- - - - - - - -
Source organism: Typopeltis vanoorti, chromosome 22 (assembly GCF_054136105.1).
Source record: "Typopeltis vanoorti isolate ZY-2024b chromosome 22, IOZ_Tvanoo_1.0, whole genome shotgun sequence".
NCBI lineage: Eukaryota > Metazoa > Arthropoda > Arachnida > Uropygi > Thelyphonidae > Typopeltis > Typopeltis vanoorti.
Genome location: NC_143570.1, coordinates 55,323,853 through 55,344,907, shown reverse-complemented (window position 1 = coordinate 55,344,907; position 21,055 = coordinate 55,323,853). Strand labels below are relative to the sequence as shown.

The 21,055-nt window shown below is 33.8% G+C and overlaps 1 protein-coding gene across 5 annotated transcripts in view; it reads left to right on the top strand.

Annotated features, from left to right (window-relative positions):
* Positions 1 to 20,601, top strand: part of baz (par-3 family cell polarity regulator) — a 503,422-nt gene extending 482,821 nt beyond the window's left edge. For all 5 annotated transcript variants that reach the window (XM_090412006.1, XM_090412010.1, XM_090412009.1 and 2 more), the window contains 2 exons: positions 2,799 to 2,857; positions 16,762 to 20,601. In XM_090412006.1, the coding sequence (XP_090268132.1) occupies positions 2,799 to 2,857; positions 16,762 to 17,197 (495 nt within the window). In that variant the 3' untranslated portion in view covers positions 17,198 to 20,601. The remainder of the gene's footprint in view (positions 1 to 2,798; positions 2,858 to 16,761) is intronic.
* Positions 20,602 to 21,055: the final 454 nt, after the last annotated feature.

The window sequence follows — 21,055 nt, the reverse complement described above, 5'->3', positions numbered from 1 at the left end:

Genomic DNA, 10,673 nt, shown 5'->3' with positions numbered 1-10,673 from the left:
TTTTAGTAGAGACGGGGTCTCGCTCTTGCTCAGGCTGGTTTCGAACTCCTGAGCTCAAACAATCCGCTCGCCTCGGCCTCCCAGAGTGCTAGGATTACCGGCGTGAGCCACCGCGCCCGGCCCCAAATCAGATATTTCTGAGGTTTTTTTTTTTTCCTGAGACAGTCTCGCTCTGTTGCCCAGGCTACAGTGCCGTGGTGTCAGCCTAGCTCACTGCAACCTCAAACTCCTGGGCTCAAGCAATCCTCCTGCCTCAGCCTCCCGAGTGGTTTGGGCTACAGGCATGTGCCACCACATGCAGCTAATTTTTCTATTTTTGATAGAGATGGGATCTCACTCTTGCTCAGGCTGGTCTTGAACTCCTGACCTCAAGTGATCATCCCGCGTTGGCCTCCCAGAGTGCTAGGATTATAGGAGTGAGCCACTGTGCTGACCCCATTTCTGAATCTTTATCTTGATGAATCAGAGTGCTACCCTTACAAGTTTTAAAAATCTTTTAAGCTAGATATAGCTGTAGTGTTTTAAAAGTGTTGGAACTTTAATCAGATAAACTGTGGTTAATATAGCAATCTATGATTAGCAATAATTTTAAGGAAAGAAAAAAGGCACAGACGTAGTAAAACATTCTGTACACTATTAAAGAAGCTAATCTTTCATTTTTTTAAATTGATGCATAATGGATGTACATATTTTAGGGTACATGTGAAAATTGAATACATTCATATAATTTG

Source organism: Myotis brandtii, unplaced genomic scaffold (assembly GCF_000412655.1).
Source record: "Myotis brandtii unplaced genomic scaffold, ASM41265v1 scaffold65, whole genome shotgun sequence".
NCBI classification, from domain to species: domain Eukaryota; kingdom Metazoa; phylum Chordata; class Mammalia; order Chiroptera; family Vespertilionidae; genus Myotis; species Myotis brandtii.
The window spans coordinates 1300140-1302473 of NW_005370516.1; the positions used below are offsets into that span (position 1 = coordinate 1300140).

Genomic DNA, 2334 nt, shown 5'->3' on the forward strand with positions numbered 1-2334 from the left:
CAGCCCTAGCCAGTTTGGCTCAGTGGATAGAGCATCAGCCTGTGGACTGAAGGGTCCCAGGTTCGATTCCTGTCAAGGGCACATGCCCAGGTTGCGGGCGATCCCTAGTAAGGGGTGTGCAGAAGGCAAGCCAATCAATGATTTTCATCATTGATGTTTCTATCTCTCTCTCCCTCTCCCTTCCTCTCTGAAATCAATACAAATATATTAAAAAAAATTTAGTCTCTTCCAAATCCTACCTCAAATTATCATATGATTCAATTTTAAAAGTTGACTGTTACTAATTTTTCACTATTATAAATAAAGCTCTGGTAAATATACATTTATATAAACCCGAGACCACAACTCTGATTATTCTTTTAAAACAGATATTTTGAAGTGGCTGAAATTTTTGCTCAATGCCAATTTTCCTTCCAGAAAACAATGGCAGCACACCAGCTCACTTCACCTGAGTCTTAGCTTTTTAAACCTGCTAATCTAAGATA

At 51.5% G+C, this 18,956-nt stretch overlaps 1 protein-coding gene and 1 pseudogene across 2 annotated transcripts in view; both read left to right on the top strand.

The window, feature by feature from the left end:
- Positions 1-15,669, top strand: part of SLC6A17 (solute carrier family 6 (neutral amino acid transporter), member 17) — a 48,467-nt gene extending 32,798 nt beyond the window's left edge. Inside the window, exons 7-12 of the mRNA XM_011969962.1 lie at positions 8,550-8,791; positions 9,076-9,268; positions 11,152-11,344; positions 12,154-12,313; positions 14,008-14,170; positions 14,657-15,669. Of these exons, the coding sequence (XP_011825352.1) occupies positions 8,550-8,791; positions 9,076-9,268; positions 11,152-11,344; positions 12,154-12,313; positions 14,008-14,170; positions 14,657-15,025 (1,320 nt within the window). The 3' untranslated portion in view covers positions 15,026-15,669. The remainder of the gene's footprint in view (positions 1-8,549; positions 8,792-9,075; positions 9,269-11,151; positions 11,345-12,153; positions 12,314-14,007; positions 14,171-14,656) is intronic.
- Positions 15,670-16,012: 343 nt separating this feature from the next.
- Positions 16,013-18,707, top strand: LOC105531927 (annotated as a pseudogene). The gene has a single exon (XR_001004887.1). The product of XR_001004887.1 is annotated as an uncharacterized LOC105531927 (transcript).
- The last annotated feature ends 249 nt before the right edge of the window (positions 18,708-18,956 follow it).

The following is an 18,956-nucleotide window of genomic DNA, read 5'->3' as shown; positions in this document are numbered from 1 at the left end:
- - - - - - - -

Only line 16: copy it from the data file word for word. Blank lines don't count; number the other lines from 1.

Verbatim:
Genomic DNA, 2334 nt, shown 5'->3' on the forward strand with positions numbered 1-2334 from the left: